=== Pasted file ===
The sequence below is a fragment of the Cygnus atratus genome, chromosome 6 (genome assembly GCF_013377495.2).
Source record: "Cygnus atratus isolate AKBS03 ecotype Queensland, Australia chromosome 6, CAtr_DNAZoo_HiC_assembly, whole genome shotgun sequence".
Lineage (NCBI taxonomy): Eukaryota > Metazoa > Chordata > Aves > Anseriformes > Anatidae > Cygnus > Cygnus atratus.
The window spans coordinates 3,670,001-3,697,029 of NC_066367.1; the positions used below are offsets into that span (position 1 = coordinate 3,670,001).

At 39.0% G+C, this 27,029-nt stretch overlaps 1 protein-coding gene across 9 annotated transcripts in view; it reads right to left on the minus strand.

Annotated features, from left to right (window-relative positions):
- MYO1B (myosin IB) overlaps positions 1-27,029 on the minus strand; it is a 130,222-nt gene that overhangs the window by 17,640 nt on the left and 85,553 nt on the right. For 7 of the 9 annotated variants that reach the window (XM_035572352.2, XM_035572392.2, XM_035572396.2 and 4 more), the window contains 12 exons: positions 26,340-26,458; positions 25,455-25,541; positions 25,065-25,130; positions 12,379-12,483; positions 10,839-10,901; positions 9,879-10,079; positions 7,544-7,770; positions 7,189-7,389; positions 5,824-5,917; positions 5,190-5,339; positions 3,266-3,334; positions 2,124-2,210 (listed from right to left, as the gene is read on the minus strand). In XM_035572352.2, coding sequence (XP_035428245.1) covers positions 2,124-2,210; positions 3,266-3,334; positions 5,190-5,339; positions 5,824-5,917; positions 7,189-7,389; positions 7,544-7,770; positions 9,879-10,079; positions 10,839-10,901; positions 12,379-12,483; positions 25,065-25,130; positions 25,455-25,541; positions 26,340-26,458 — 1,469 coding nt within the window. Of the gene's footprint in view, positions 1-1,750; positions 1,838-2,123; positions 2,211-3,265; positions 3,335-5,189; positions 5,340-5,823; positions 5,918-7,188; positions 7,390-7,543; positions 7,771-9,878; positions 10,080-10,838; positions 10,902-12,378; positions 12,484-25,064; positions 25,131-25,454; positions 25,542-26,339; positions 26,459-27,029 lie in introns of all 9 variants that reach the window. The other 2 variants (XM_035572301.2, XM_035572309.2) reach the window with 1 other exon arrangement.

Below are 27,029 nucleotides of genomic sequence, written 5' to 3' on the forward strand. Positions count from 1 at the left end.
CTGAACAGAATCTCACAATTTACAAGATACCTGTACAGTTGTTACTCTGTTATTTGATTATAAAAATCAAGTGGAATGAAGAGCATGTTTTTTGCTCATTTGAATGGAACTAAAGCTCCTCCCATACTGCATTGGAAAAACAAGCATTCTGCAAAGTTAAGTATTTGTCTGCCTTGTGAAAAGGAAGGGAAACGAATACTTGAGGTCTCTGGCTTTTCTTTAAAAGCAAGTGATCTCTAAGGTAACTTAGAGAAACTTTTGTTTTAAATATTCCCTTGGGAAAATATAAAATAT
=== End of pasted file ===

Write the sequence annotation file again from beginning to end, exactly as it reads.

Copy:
The sequence below is a fragment of the Cygnus atratus genome, chromosome 6 (genome assembly GCF_013377495.2).
Source record: "Cygnus atratus isolate AKBS03 ecotype Queensland, Australia chromosome 6, CAtr_DNAZoo_HiC_assembly, whole genome shotgun sequence".
Lineage (NCBI taxonomy): Eukaryota > Metazoa > Chordata > Aves > Anseriformes > Anatidae > Cygnus > Cygnus atratus.
The window spans coordinates 3,670,001-3,697,029 of NC_066367.1; the positions used below are offsets into that span (position 1 = coordinate 3,670,001).

At 39.0% G+C, this 27,029-nt stretch overlaps 1 protein-coding gene across 9 annotated transcripts in view; it reads right to left on the minus strand.

Annotated features, from left to right (window-relative positions):
- MYO1B (myosin IB) overlaps positions 1-27,029 on the minus strand; it is a 130,222-nt gene that overhangs the window by 17,640 nt on the left and 85,553 nt on the right. For 7 of the 9 annotated variants that reach the window (XM_035572352.2, XM_035572392.2, XM_035572396.2 and 4 more), the window contains 12 exons: positions 26,340-26,458; positions 25,455-25,541; positions 25,065-25,130; positions 12,379-12,483; positions 10,839-10,901; positions 9,879-10,079; positions 7,544-7,770; positions 7,189-7,389; positions 5,824-5,917; positions 5,190-5,339; positions 3,266-3,334; positions 2,124-2,210 (listed from right to left, as the gene is read on the minus strand). In XM_035572352.2, coding sequence (XP_035428245.1) covers positions 2,124-2,210; positions 3,266-3,334; positions 5,190-5,339; positions 5,824-5,917; positions 7,189-7,389; positions 7,544-7,770; positions 9,879-10,079; positions 10,839-10,901; positions 12,379-12,483; positions 25,065-25,130; positions 25,455-25,541; positions 26,340-26,458 — 1,469 coding nt within the window. Of the gene's footprint in view, positions 1-1,750; positions 1,838-2,123; positions 2,211-3,265; positions 3,335-5,189; positions 5,340-5,823; positions 5,918-7,188; positions 7,390-7,543; positions 7,771-9,878; positions 10,080-10,838; positions 10,902-12,378; positions 12,484-25,064; positions 25,131-25,454; positions 25,542-26,339; positions 26,459-27,029 lie in introns of all 9 variants that reach the window. The other 2 variants (XM_035572301.2, XM_035572309.2) reach the window with 1 other exon arrangement.

Below are 27,029 nucleotides of genomic sequence, written 5' to 3' on the forward strand. Positions count from 1 at the left end.
CTGAACAGAATCTCACAATTTACAAGATACCTGTACAGTTGTTACTCTGTTATTTGATTATAAAAATCAAGTGGAATGAAGAGCATGTTTTTTGCTCATTTGAATGGAACTAAAGCTCCTCCCATACTGCATTGGAAAAACAAGCATTCTGCAAAGTTAAGTATTTGTCTGCCTTGTGAAAAGGAAGGGAAACGAATACTTGAGGTCTCTGGCTTTTCTTTAAAAGCAAGTGATCTCTAAGGTAACTTAGAGAAACTTTTGTTTTAAATATTCCCTTGGGAAAATATAAAATAT